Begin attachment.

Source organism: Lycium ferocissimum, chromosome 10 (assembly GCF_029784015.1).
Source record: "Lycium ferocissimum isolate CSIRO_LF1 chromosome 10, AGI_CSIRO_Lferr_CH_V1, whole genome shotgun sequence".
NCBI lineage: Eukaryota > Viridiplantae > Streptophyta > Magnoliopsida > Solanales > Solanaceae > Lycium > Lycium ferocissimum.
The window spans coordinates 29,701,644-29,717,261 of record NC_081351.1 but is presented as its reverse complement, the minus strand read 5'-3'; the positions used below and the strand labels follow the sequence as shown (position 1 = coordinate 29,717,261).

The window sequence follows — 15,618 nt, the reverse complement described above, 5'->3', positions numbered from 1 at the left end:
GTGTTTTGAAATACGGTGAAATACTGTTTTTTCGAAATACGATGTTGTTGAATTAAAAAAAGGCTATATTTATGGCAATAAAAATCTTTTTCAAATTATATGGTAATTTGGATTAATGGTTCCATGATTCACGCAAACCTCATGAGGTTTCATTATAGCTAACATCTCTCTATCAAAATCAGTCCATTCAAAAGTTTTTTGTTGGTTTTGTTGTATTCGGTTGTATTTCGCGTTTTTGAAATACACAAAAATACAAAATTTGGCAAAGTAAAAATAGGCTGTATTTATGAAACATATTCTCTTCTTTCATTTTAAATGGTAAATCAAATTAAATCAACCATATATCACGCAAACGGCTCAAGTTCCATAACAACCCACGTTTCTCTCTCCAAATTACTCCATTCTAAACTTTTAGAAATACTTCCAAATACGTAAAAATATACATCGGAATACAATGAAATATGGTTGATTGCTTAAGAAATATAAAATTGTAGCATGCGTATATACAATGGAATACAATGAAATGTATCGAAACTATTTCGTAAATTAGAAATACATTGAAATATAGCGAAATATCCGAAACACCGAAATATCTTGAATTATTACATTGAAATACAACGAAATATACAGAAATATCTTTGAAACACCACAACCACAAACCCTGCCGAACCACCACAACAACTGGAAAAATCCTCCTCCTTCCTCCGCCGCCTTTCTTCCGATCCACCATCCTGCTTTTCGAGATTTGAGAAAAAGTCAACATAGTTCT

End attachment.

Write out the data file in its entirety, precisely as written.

Source organism: Lycium ferocissimum, chromosome 10 (assembly GCF_029784015.1).
Source record: "Lycium ferocissimum isolate CSIRO_LF1 chromosome 10, AGI_CSIRO_Lferr_CH_V1, whole genome shotgun sequence".
NCBI lineage: Eukaryota > Viridiplantae > Streptophyta > Magnoliopsida > Solanales > Solanaceae > Lycium > Lycium ferocissimum.
The window spans coordinates 29,701,644-29,717,261 of record NC_081351.1 but is presented as its reverse complement, the minus strand read 5'-3'; the positions used below and the strand labels follow the sequence as shown (position 1 = coordinate 29,717,261).

The window sequence follows — 15,618 nt, the reverse complement described above, 5'->3', positions numbered from 1 at the left end:
GTGTTTTGAAATACGGTGAAATACTGTTTTTTCGAAATACGATGTTGTTGAATTAAAAAAAGGCTATATTTATGGCAATAAAAATCTTTTTCAAATTATATGGTAATTTGGATTAATGGTTCCATGATTCACGCAAACCTCATGAGGTTTCATTATAGCTAACATCTCTCTATCAAAATCAGTCCATTCAAAAGTTTTTTGTTGGTTTTGTTGTATTCGGTTGTATTTCGCGTTTTTGAAATACACAAAAATACAAAATTTGGCAAAGTAAAAATAGGCTGTATTTATGAAACATATTCTCTTCTTTCATTTTAAATGGTAAATCAAATTAAATCAACCATATATCACGCAAACGGCTCAAGTTCCATAACAACCCACGTTTCTCTCTCCAAATTACTCCATTCTAAACTTTTAGAAATACTTCCAAATACGTAAAAATATACATCGGAATACAATGAAATATGGTTGATTGCTTAAGAAATATAAAATTGTAGCATGCGTATATACAATGGAATACAATGAAATGTATCGAAACTATTTCGTAAATTAGAAATACATTGAAATATAGCGAAATATCCGAAACACCGAAATATCTTGAATTATTACATTGAAATACAACGAAATATACAGAAATATCTTTGAAACACCACAACCACAAACCCTGCCGAACCACCACAACAACTGGAAAAATCCTCCTCCTTCCTCCGCCGCCTTTCTTCCGATCCACCATCCTGCTTTTCGAGATTTGAGAAAAAGTCAACATAGTTCT